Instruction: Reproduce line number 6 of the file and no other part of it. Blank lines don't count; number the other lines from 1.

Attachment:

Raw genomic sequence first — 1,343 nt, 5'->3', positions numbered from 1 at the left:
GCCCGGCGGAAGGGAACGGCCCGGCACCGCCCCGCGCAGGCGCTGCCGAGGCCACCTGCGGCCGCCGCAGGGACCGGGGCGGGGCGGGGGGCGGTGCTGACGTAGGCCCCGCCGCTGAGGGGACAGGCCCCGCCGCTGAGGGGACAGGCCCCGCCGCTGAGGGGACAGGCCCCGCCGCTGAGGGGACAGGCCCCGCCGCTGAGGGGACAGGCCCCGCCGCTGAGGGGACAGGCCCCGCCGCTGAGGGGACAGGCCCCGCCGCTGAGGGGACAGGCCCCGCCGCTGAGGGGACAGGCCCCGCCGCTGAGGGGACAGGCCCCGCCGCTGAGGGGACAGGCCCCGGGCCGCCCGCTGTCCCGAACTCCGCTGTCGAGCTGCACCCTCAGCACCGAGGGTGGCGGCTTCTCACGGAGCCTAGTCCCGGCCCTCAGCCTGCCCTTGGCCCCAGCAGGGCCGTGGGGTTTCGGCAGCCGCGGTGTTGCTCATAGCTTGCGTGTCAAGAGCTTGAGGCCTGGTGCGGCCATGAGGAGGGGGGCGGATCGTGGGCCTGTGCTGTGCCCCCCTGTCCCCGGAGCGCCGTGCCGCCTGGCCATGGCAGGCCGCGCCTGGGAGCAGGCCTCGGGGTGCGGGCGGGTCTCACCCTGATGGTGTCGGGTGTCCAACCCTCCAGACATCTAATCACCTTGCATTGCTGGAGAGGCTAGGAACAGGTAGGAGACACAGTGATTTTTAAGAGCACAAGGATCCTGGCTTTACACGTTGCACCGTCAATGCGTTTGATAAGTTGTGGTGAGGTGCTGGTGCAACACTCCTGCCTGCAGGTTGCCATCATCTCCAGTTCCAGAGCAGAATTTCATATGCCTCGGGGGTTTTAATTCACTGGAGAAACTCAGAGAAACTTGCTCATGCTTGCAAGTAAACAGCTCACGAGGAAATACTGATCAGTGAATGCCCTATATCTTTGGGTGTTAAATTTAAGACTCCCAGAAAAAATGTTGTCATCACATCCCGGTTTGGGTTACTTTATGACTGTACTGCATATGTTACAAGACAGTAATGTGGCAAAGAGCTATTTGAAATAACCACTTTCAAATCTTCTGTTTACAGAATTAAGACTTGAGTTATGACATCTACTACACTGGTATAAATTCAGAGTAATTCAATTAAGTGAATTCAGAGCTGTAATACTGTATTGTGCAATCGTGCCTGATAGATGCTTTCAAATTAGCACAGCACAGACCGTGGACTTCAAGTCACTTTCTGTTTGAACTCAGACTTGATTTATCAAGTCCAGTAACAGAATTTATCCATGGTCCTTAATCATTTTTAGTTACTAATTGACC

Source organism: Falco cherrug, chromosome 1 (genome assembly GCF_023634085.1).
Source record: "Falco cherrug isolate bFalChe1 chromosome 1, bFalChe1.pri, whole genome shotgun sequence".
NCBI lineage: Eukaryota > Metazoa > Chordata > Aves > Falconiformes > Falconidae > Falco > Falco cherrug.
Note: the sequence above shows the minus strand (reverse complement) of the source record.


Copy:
Note: the sequence above shows the minus strand (reverse complement) of the source record.